The eye of Hurricane Matthew hit the Tiburon Peninsula, the southwest tip of Haiti, on October 4th. With winds that blew 230 kilometres an hour and up to 500 millimetres of rain in two days, it was the strongest storm to hit the country in 50 years, according to the NASA website.
The storm stripped parts of Haiti bare.
Earlier this year, in the summer, Freddy Osson’s dad, Gabriel Osson, asked him if he wanted to go to Haiti with him, and “do a little trek?”
Freddy said yes.
He lives in Dawson City. Gabriel lives in Ontario, he moved there when he was 17, from Haiti, where he was born. Freddy has always said that when he goes to Haiti, it will be with his dad.
In recent years Gabriel had been making trips to Haiti; his sister has a house there, she lives in the town of Jacmel, which is on the south coast of Haiti, east of the Tiburon Peninsula, directly south from the capital city, Port au Prince.
Gabriel does what Freddy calls humanitarian work. He brings ideas about permaculture to Haitians so they can farm the land and increase food security. This is crucial because Haiti is a “remarkable bountiful land,” says Freddy, but so many Haitians rely on foreign aid for food. Gabriel does projects that encourage farmers to grow food that will flourish there using methods that will keep nutrients in the soil. He’s also been involved in some work around reforestation.
Along with this, Gabriel’s interest is to share Haiti with others. He wants to start bringing people to the country for what he calls “geo-trekking adventures.”
He and Freddy planned to hike south from a town near Port au Prince, over a mountain pass, and into Jacmel. Gabriel wanted to see what the trail was like, because he is thinking of bringing some people there next April.
Their plan was waylaid by Hurricane Matthew. Gabriel and Freddy flew into Port au Prince on Oct. 6, their flight was delayed by “two or three days,” says Freddy, because the airport was closed.
A friend of Gabriel’s picked them up from the airport and they drove over the pass to Jacmel to Freddy’s aunt’s place.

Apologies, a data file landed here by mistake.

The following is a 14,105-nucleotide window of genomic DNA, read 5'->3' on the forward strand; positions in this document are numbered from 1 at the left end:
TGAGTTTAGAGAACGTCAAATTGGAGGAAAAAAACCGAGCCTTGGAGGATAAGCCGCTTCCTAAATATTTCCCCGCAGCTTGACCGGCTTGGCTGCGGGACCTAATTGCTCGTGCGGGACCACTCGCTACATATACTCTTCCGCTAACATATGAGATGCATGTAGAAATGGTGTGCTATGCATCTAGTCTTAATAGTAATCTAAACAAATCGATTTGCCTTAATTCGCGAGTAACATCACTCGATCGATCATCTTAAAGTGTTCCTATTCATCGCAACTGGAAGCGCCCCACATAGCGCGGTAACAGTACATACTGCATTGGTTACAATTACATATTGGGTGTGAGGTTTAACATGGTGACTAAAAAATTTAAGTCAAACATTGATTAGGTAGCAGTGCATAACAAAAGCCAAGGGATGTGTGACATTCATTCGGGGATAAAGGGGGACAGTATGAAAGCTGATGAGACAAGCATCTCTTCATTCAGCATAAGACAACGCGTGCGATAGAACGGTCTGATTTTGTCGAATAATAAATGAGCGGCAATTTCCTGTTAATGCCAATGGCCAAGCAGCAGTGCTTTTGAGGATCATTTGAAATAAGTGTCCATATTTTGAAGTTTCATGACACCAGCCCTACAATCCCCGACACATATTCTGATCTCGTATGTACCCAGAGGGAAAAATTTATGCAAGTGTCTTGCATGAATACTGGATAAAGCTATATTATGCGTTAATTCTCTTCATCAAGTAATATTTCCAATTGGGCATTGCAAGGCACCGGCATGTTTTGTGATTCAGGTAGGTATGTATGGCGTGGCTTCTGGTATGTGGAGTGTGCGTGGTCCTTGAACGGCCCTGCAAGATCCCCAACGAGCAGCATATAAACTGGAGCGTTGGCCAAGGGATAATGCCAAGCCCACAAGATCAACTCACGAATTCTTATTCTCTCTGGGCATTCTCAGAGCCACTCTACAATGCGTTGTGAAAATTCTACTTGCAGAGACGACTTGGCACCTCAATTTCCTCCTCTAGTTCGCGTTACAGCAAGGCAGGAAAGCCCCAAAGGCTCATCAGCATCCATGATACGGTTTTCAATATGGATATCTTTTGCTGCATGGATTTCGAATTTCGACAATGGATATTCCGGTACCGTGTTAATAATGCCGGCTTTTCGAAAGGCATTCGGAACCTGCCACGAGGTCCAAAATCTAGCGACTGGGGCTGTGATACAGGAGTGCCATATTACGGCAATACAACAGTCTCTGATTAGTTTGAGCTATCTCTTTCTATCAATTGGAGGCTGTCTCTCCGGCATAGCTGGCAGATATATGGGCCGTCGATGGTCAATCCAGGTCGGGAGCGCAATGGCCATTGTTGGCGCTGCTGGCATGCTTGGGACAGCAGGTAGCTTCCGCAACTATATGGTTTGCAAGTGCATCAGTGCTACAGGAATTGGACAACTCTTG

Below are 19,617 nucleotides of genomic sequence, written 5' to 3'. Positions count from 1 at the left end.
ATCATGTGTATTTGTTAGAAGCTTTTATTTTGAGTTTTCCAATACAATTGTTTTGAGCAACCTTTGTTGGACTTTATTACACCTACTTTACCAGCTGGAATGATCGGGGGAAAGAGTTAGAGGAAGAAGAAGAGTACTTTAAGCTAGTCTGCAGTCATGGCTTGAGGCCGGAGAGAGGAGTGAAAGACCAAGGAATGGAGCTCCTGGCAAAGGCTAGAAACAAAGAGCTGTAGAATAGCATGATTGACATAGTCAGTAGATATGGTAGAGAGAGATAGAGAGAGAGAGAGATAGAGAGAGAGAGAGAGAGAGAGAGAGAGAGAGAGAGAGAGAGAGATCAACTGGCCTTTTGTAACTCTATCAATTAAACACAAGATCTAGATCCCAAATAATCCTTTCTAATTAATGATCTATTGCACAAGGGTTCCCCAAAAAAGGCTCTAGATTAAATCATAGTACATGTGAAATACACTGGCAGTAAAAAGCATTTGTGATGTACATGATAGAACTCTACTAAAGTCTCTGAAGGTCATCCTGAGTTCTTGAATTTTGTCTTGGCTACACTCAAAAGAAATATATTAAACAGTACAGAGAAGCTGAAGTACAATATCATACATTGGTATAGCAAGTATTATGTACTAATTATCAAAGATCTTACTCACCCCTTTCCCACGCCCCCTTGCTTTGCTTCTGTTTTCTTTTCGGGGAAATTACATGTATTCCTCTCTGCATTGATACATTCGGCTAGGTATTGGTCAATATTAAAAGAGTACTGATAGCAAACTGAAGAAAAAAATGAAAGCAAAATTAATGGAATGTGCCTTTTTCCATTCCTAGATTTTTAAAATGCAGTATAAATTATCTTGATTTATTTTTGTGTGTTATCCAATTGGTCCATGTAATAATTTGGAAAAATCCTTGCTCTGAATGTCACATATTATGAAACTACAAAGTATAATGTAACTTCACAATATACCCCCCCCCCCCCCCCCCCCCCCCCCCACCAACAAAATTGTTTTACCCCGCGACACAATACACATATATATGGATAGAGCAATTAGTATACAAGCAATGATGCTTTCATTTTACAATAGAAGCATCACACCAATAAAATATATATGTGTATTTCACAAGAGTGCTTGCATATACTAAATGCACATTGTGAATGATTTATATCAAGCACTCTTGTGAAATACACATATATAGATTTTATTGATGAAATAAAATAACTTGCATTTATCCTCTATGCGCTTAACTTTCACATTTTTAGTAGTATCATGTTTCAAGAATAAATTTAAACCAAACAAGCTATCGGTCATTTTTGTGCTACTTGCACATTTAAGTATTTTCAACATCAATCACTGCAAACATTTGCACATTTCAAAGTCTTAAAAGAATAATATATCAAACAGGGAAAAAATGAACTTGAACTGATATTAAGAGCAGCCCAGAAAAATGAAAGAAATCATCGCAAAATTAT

I talked to Freddy because I wanted to know what Haiti was like right after the hurricane. Freddy and Gabriel were curious, too.
The main road west, to where the eye of Matthew landed, was closed because of landslides and flooding. Freddy was in Haiti until Oct. 15, and he said a cargo truck started winding its way west when he was leaving.
He didn’t see any of the devastation. Driving over the pass to the south coast, some of the tin roofs were peeling a bit. The rivers were swollen. When he asked, people told Freddy that, “the wind blew like a jerk for 48 hours and there was a tonne of rain,” he recounted.
The feeling Freddy got is that Haitians are used to being hit by disasters. “There’s an acceptance,” he says. “People say, ‘we’ve been hit by hurricanes before, there’s earthquakes, this is Haiti!’”
There was an hour or two of power a day, but other than that it was out. Previous to the hurricane, people told Freddy that the power had been fairly reliable. “But it didn’t seem to slow anyone down,” he said.
He and his dad spent their time walking around, going to the beach. A pastor Gabriel knows is a writer and a poet, and they went to a poetry slam with him that happens every week.
Freddy and Gabriel stayed in Jacmel for a little over a week, then they hiked north, into the mountains. “The air was cooler, the vegetation was different,” says Freddy. “There were pine trees and cactuses growing in the same forest! Pretty cool.”
They crested the pass and had a view into the next valley. “The place is a beast, man,” says Freddy.
He recounted a legend told in Haiti where an early explorer was asked to describe the topography. The man crumpled up a piece of paper and threw it on the table, “there you have it man,” he said.
“And what the Haitians say is, ‘behind the mountain, there is another mountain’, except in creole,” says Freddy.
Here the tragedy of deforestation was apparent to Freddy. He saw rocks exposed because of erosion, and roads washed out in landslides.
Freddy didn’t go to the most western tip of Haiti, the area called the breadbasket, where crops, homes and livestock were wiped out. What he experienced were Haitians living life, as usual.